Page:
- Trauma levels and survival
Trauma levels and survival
Death rates among patients admitted to a Colorado trauma
center appeared to decrease after the center’s designation
was upgraded, according to a report in the January issue of
Archives of Surgery, one of the JAMA/Archives journals.
Trauma centers are accredited through the American College
of Surgeons, according to background information in the
article. Level designations are based on factors such as
surgeon and nurse availability, protocols and research.
Level 1 is the highest level of trauma center and most
studies report improvements in survival and outcomes for
patients admitted to these centers as compared with
lower-level centers and non-trauma centers, although some
have found no difference between level 1 and level 2
The trauma center at Swedish Medical Center —a community
hospital in Englewood , Colo. —was upgraded from level 2 to
level 1 in 2002. Kristin Scarborough, B.S., and colleagues
at the hospital studied all 17,413 trauma patients
consecutively admitted to the trauma center between 1998
and 2007. The researchers compared death rates of the 9,511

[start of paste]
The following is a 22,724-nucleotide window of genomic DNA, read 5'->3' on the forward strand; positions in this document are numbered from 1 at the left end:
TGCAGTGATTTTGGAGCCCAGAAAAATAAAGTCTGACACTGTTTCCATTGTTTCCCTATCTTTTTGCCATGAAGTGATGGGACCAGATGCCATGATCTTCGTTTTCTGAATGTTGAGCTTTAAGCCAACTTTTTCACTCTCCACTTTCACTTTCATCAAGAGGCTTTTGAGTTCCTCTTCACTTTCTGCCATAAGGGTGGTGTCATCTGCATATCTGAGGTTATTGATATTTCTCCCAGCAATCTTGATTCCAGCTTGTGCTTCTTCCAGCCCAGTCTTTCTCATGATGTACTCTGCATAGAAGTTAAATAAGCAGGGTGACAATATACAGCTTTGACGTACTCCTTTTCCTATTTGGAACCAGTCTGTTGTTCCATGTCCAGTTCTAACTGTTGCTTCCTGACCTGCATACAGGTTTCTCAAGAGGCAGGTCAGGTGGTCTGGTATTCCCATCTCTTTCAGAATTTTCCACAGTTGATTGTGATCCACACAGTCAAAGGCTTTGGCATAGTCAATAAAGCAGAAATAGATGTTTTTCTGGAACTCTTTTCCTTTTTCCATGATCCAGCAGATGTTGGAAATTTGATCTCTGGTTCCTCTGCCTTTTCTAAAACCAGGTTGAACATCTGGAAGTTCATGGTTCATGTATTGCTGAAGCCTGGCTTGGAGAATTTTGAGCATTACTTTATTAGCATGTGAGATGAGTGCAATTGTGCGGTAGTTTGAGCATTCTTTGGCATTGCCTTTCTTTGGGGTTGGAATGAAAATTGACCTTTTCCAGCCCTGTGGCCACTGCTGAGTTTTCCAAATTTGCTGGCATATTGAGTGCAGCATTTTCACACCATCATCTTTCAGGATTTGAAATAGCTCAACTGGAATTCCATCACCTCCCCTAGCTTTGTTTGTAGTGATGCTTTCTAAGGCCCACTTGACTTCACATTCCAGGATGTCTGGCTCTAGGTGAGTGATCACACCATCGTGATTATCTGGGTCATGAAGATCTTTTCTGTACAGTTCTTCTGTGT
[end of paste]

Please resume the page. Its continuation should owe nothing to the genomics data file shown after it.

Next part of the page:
patients admitted when the center was designated level 2
(Jan. 1, 1998, to Dec. 31, 2002) to those of the 7,902
patients admitted after the upgrade to level 1 (Jan. 1,
2003, to March 31, 2007).
After adjusting for several other factors—including age,
sex, injury severity, low blood pressure on hospital
admission, breathing rate and co-occurring illnesses—3.48
percent of patients admitted during level 2 designation
died, compared with 2.5 percent of those admitted during
level 1 designation. Among severely injured patients, 14.11
percent of those admitted during the level 2 designation
died, compared with 8.99 percent of those admitted during
level 1 designation.
“Patients admitted during a level 1 designation with a
severe head, chest or abdominal or pelvic injury diagnosis
had a significant decrease in mortality [death] (9.96
percent vs. 14.51 percent, 7.14 percent vs. 11.27 percent,
and 6.76 percent vs. 17.05 percent, respectively), as did
patients who developed acute respiratory distress syndrome
during their hospital stay (9.51 percent vs. 26.87
percent),” the authors write.
The results suggest that modifying protocols to send trauma
patients to the appropriate trauma facility may improve
survival, the authors note. “The number of patients needed
to be treated at a level 1 trauma center over a level 2
trauma center to save one life is as follows: overall, 70
patients; injury severity score of 15 or more [severely
injured], 22 patients; head injury, 17 patients; chest
injury, 20 patients; and abdominal or pelvic injury, eight
patients,” they write. “In addition, every fourth patient
who developed acute respiratory distress syndrome may have
been saved had the patient been triaged to a level 1 trauma
Arch Surg. 2008; 143:22-28.
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